Robin Hood and Little John Inn Sign, Castleton

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The sign for the Robin Hood and Little John Inn is now virtually lost.
Robin Hood and Little John Pub, Castleton
The building itself can be dated to 1671 and local folklore states that Robin Hood and Little John met here for the last time. The sign was still freshly painted in this1955 Francs Frith photo..
1955

There are many local references to the famous outlaws such as ‘Robin Hoods Bay’ and the ‘Robin Hood’s Close and Little John’s Close‘ marker stones near Whitby

9 thoughts on “Robin Hood and Little John Inn Sign, Castleton

  1. I think there was a sign or board at the front of the Pub that read:
    Gentlemen and Yeomen good
    Come in and sup wi’ Robin Hood
    If Robin Hood he be agone
    Come in and sup wi’ Little John

    might be slightly off on the words

    • Yes, that was the wording on the sign which was above the front (High Street) door. Great little pub, sadly missed. Always enjoyed a pint in there after fishing for trout at Six Arch Bridge just down the road.

  2. This brings back memories of many pints in there during the 70’s when Alf Moss was the landlord. The pub couldn’t sustain a working wage so he worked at the Boulby potash mine to supplement his income. Happy days!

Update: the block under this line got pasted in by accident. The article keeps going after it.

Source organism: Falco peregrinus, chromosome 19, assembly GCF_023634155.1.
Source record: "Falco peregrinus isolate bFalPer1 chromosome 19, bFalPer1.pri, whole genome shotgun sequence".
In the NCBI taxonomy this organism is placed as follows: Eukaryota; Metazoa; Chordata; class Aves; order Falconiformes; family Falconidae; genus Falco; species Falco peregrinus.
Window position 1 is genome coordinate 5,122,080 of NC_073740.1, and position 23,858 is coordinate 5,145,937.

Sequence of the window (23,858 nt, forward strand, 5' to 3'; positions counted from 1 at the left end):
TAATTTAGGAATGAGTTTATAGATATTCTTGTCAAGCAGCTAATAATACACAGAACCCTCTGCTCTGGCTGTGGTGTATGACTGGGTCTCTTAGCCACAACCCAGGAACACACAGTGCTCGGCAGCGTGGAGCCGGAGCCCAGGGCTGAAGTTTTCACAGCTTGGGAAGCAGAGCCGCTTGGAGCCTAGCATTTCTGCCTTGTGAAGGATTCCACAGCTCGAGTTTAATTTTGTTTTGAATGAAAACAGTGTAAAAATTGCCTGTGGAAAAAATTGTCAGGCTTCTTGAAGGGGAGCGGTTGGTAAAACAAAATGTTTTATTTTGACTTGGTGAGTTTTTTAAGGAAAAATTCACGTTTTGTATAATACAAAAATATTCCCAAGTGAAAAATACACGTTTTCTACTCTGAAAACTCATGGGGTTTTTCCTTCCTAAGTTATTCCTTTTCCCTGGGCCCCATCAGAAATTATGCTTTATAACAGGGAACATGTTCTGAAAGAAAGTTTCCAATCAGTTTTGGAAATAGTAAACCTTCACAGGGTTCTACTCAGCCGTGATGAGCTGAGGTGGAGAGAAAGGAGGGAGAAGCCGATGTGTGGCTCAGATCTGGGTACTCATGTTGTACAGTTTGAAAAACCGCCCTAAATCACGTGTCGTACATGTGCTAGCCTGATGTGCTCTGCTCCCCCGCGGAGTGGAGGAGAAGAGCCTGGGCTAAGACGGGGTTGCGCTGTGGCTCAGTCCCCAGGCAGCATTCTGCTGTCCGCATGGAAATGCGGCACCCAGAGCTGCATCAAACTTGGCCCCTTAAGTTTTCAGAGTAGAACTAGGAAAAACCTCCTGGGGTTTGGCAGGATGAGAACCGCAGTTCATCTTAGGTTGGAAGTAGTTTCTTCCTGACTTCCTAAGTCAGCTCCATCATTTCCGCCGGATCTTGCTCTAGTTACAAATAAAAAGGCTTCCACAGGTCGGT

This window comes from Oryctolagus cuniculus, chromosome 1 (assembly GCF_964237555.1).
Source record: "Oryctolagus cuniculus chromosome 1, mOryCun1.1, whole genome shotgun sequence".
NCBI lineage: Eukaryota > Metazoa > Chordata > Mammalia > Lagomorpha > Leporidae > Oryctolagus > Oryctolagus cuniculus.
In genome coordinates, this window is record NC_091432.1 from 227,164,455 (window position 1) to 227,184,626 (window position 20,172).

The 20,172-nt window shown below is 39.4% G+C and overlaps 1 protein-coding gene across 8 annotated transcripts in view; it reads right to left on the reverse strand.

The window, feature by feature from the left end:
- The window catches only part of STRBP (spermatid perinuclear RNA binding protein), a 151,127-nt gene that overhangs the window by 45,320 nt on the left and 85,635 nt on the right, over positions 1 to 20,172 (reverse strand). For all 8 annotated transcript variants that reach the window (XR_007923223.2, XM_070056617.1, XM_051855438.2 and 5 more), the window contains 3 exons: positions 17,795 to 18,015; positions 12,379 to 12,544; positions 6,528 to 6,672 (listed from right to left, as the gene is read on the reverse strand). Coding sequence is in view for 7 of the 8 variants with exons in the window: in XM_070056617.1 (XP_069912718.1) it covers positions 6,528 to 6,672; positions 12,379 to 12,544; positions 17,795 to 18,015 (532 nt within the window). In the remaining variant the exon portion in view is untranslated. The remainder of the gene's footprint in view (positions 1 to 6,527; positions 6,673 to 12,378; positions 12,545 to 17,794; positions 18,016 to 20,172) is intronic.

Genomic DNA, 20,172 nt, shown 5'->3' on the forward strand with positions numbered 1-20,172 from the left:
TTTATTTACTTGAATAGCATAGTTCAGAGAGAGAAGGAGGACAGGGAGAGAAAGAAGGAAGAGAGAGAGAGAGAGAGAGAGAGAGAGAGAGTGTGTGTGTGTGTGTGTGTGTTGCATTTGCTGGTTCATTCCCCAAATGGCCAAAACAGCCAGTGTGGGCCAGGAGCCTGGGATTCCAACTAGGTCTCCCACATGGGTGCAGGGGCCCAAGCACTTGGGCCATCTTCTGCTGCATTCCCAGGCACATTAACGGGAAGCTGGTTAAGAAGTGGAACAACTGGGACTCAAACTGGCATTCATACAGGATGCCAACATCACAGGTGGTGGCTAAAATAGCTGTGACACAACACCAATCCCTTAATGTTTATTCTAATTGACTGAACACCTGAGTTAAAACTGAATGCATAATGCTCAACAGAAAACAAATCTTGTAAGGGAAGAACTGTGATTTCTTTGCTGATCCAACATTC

3. A cracking pub. I used to drink in there when Alf was the landlord. (I was below age at the time). I have so many memory’s of good friends when I was a lot younger. People I have not seen for years. Good pub, good landlord. The pool room wasn’t the poshest, but we loved it. Great memory’s

  4. I have a postcard showing the sign. It was published by W.Richardson,
    “Advertiser” office,Loftus. I guess it is pre-1914, as the stamp space says
    that a halfpenny stamp is to be placed here.The licensee was Edward W. Smith
    at that time.

  5. When did this pub close? The reason I ask is that I was once roped into working a weekend in a Castleton pub in the mid 1980’s and although I’ve been back a few times since, I can’t find a trace of it. Without wishing to incriminate anyone, the whole operation of the place seemed to survive on working practices and licensing laws which were unorthodox to say the least. Thank goodness for the old days of pubs shutting in the afternoons, it was the only sleep I got for the whole 3 days!

  6. I am aged 82 & remember the landlord, George Williamson,who was also the village joiner, Undertaker. As a child I spent a lot of time in the joiners shop playing with the curled up shavings & always remember him blowing the sawdust from his mustache. One of his sons Tom, took over the business when his father finished & carried on doing the undertaking & when I was at school I helped him to make the coffin for a gentleman from Moorsholm , lifting the body into the coffin & dressing the inside with the material. I think I was only 15 at the time. After the funeral I was given the rest of the day off With Pay. Happy Days.

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